A District Court in Florida dismissed the plaintiff’s complaint finding that the general rule for CAFA jurisdiction that the amount-in-controversy is determined at the time a complaint is filed does not apply to cases where the plaintiff doesn’t have standing to pursue those claims in the first instance.
The plaintiff Leslie Reilly filed a purported class action in the federal court against Amy’s Kitchen, Inc. alleging that the defendant misrepresented to its consumers that its products contained evaporated cane juice (“ECJ”) even though ECJ is actually sugar, not juice. According to the plaintiff, ECJ was not the common or usual name of any type of sweetener or juice and that use of this name was “false and misleading.” Specifically, the plaintiff alleged that the defendant used the term ECJ to make its product appear healthier than a product that contains ‘sugar’ as an ingredient and to increase sales and charge a premium. The plaintiff filed this action after she purchased three products from the defendant. In all, the plaintiff identified 60 products sold by the defendant, and sought to represent a class of all persons from the state of Florida, who purchased any or all of those 60 products.
The defendant originally moved to dismiss the complaint. The District Court granted the motion for any products that the plaintiff did not actually purchase, but denied the motion in all other respects. The defendant yet again moved to dismiss alleging lack of subject matter jurisdiction because the plaintiff could not establish that the amount-in-controversy exceeded $5 million as required under CAFA.
The defendant primarily contended that, based on the District Court’s previous ruling dismissing all claims against products that the plaintiff did not actually purchase, the plaintiff only had standing regarding the three products that she bought, and therefore, the damages for the proposed class fell short of the $5 million requirement for CAFA jurisdiction. According to the defendant, sales of the three products that the plaintiff bought during the class period in the state of Florida totalled only $1,045,993. The plaintiff argued that the amount-in-controversy requirement was established at the time of filing the complaint and that the post-filing developments did not divest the court of the subject matter jurisdiction. The plaintiff contended that because the good faith allegations of the complaint satisfied the amount-in-controversy requirement, the District Court continued to have jurisdiction over the action. The plaintiff also argued that the defendant could not establish that it would be impossible for the plaintiff to recover $5 million or more by pointing out that in addition to the monetary damages, she also sought injunctive relief and attorneys’ fees and costs.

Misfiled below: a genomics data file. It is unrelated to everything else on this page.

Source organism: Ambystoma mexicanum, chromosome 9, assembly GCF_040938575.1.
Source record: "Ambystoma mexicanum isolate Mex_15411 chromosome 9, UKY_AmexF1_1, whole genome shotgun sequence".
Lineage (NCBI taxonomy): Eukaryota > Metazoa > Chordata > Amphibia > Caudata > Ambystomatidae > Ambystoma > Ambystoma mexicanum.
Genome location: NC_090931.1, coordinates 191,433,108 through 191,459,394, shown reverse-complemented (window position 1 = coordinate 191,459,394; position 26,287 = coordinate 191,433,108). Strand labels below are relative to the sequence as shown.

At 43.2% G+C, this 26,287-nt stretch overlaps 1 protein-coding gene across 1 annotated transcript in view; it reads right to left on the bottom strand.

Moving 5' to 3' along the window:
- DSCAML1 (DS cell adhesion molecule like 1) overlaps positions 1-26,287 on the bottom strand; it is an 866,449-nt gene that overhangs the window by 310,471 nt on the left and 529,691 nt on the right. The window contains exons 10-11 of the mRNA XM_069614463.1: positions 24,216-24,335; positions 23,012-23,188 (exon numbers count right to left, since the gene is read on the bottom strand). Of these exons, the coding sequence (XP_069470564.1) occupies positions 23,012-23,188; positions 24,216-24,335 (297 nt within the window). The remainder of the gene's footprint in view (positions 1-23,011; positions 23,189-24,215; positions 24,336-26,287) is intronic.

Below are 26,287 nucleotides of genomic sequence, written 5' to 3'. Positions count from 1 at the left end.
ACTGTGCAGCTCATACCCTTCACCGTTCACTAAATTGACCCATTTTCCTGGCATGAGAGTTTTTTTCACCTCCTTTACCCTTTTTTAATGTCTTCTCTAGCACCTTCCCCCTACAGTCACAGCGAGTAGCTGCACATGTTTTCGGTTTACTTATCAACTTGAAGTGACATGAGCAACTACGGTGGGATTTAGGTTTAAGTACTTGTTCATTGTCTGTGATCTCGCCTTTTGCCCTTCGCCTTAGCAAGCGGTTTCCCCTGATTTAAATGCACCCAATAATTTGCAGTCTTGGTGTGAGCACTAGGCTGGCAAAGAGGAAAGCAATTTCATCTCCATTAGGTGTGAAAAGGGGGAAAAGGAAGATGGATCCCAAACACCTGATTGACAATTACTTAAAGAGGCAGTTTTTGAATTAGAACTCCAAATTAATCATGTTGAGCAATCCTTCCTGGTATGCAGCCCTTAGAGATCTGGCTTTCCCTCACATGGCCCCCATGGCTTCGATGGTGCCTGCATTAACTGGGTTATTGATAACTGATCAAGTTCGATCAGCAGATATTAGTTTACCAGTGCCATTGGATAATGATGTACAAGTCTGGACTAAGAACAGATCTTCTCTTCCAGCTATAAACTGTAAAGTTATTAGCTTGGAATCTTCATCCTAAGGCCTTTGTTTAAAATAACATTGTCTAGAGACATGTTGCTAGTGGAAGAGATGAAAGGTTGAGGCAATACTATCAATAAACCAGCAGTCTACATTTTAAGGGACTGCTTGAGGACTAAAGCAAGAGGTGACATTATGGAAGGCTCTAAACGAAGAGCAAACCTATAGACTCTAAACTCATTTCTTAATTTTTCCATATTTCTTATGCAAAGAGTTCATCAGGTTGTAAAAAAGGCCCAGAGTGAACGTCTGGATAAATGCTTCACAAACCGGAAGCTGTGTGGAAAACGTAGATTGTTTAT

The District Court, nevertheless, agreed with the defendant’s argument and held that plaintiff had standing to bring claims related only to the three products that she actually purchased. Therefore, the District Court held that the jurisdictional allegations of the complaint did not support that it having subject matter jurisdiction. The District Court explained that, because the plaintiff lacked standing for the other 57 products listed in the complaint, the required $5 million were never really in controversy at the time the complaint was filed.
Because the Court found that the plaintiff had improperly included those 57 products, and because the value of the injunctive relief remained a mere speculation, the District Court granted the defendant’s motion to dismiss.